This hypothesis is supported by research carried out by KPMG for its 2012 benchmark survey on VAT and Goods & Services Tax (GST). It noted: “Around the world the shift to indirect taxes, such as Value Added Tax/Goods & Services Tax, away from direct tax is clear. Governments increasingly look to indirect tax as a means of maximizing tax yields.”
 

Multinational insurance challenges

 
The global shift towards indirect taxation is undoubtedly having an impact on the purchasing of multinational insurance. Today, taxation in this area takes the shape of premium taxes, stamp duties, parafiscal levies - such as fire brigade charges and catastrophe levies - GST and VAT.
 
Determining which taxes apply is affected by the Location of Risk rules, which vary from country to country and from tax to tax. Switzerland, for example, operates significantly different Location of Risk rules to those used in the rest of the EU. Within the EU, the Location of Risk is the key point; in Switzerland, however, it is the location of the policy that is the decisive factor.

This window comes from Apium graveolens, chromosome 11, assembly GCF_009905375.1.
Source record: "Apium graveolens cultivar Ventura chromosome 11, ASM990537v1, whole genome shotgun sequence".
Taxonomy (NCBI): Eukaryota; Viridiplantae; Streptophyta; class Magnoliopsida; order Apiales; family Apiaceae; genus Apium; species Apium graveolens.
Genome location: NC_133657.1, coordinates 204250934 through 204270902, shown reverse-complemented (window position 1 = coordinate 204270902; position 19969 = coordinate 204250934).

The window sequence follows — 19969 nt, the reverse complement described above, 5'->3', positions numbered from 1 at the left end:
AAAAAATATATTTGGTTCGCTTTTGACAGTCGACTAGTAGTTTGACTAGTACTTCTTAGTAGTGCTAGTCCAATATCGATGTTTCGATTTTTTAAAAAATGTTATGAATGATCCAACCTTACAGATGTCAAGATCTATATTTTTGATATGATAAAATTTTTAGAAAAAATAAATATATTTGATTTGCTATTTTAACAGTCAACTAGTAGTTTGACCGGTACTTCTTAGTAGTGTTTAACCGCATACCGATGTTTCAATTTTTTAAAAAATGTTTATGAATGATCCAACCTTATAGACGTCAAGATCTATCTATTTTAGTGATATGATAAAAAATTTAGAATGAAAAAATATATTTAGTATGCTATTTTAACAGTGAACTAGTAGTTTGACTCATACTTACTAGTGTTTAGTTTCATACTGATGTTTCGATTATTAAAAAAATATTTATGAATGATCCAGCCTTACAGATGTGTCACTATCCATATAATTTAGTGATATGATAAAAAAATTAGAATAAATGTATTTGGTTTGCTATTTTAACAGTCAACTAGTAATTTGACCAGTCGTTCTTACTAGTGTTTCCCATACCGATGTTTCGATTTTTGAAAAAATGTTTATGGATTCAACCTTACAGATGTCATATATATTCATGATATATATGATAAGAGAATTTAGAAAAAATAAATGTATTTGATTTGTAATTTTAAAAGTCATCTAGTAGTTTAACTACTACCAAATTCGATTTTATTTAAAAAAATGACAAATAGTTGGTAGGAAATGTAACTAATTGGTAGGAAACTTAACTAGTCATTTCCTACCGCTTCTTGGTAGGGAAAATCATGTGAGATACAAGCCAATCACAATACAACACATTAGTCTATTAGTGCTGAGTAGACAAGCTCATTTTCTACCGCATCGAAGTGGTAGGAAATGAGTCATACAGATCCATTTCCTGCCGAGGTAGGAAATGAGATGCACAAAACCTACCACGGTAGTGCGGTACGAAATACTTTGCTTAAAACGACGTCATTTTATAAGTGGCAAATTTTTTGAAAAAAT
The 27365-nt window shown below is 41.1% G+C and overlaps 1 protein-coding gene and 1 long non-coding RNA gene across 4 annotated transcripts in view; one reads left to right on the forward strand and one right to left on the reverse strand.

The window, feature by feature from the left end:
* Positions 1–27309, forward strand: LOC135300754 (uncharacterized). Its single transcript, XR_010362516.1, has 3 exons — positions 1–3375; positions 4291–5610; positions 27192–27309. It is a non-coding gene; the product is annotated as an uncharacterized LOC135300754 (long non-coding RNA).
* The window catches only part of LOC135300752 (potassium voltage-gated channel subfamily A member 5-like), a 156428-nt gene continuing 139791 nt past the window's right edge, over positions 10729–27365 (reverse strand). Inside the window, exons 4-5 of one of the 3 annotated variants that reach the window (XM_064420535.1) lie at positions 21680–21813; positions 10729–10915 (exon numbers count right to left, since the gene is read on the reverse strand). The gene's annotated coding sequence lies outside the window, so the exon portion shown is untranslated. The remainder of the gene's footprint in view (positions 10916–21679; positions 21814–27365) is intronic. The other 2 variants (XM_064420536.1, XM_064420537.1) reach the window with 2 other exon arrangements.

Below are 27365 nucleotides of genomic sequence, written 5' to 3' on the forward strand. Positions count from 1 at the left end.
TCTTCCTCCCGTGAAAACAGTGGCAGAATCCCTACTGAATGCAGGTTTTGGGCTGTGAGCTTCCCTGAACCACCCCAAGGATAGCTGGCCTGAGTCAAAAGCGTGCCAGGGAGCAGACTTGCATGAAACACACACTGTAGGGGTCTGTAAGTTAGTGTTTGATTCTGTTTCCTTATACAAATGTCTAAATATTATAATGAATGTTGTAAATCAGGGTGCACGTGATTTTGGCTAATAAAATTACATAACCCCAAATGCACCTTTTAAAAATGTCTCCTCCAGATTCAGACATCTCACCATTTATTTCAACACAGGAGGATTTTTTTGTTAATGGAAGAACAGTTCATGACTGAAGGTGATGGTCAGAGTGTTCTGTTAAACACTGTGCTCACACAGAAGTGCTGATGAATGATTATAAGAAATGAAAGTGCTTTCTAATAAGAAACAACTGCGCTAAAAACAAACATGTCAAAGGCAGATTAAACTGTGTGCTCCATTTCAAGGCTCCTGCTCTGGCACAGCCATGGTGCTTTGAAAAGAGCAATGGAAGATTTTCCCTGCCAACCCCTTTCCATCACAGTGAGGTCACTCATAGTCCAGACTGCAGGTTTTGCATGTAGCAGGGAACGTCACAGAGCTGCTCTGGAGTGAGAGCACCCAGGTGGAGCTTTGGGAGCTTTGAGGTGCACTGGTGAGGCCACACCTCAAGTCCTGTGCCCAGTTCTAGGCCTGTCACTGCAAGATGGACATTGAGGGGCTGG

Furthermore, Federal Excise Tax legislation in Canada considers that, ‘every corporation carrying on business in Canada shall be deemed to be a person resident in Canada’ and, consequently, liable to file FET returns on taxable insurance premiums.
 
In addition, there is no clear guidance in terms of premium allocation, which is essentially the methodology that is adopted to split a single global premium across multiple countries and risks.
 

A range of options

 
At present, a number of different options apply to this area, alongside a variety of means of allocating premiums, all of which produce different answers.